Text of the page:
The background check takes three days, and after that period has lapsed, the firearm is released to the buyer regardless of whether it’s approved or not (the House passed a bill earlier this year to extend the waiting period to ten days, after which the buyer can request an “expedited review” which would give the FBI another ten days to complete the sale).

Wild west for private sales

But it’s the Wild West when it comes to private gun sales, often arranged through classified ads on sites like ammoland.com or armslist.com in the 12 states (plus D.C.) without state universal background check laws on the books.

READ: Walmart is ending the sale of most ammo and would like you to leave your guns at home

It may be as simple as meeting up in a parking lot, handing over cash, and walking away with your new gun. There is no federal law that requires those vendors to keep records of sales, so it’s hard to know exactly how many guns are bought this way each year.

After the 2012 shooting at Sandy Hook Elementary School left 26 dead, including 20 young children, former President Barack Obama tried to push through legislation to make background checks mandatory for all gun purchases. The bill didn’t make it through the Senate.

Today, the idea of universal background checks enjoys broad public support. A poll earlier this year by Quinnipiac University found that 94% of Americans were in favor: 98% of Democrats, and 92% of Republicans.

The gun lobby, led by the NRA, has argued that universal background checks would prevent law-abiding gun owners from lending their weapons to friends or family for hunting trips, and open up a Pandora’s Box for additional gun control measures.

“There’s not much truth to that at all,” said Winkler. “The idea was to stop people transferring ownership for guns, not temporary possession during a weekend getaway.”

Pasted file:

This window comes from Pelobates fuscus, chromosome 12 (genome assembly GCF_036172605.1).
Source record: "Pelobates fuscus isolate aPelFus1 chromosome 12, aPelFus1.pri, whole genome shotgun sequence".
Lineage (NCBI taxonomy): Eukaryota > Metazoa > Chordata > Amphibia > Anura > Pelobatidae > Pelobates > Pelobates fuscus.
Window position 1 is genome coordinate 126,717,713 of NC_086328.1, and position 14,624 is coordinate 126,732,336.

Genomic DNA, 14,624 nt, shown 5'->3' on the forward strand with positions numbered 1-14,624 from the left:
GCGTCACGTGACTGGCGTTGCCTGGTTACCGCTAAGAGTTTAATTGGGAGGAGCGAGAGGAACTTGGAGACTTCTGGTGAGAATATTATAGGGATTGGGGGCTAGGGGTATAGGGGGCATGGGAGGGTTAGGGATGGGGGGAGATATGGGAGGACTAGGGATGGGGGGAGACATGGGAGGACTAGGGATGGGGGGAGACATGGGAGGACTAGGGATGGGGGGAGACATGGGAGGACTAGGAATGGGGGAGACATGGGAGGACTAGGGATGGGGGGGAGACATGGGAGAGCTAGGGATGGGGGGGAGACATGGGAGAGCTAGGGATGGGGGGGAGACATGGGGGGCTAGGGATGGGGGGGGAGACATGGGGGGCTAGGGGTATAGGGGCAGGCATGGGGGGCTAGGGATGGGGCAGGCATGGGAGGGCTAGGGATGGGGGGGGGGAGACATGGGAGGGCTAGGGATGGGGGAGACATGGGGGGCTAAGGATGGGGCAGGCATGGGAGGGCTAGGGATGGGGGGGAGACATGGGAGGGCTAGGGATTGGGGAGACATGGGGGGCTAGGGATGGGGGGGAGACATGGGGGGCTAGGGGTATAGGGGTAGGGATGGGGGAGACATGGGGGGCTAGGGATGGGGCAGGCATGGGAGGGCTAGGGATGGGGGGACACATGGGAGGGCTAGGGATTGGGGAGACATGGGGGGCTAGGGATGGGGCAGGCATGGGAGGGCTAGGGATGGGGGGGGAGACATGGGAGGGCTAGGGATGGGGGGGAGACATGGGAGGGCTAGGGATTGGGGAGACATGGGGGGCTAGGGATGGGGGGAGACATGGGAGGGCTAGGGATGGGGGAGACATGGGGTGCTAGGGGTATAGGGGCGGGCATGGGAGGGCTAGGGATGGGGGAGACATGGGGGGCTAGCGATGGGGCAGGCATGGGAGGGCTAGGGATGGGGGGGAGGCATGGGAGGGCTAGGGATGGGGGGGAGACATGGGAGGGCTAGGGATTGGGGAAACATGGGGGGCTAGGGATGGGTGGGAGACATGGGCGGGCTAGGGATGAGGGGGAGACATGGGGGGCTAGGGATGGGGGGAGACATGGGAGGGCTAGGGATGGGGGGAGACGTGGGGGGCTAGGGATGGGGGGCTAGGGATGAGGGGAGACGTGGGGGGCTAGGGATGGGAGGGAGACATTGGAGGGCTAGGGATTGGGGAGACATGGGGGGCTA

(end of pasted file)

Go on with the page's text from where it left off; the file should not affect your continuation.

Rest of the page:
After Odessa

It’s possible that the Odessa shooting could be the tragedy that changes things. Texas’ GOP Gov. Greg Abbott, a vocal gun rights advocate, said at a press conference after the shooting that he was “tired of the dying.”

“The status quo in Texas is unacceptable and action is needed,” Abbott said. ““We need solutions that will keep guns out of the hands of people like the killer in Odessa while also ensuring we safeguard Second Amendment rights and we must do it fast.”

Abbott is yet to call for a specific gun control measure, and Winkler is skeptical about whether he will.

“We’ve seen this moment come and pass before,” said Winkler. “Just last year, after Parkland, Trump called for comprehensive gun reform, and then dropped the issue quietly. These mass shootings create the momentum for reform, but the NRA’s barriers have been successful in stopping it.’

In February, the newly-Democrat controlled House passed a bill by 240 to 190 in favor of creating universal background checks on gun sales. The legislation is now with the Senate, which is controlled by the GOP, for consideration. If the Senate approves it, President Donald Trump will have the opportunity to sign or veto it.

Cover: MICHELE EVE SANDBERG/AFP/Getty Images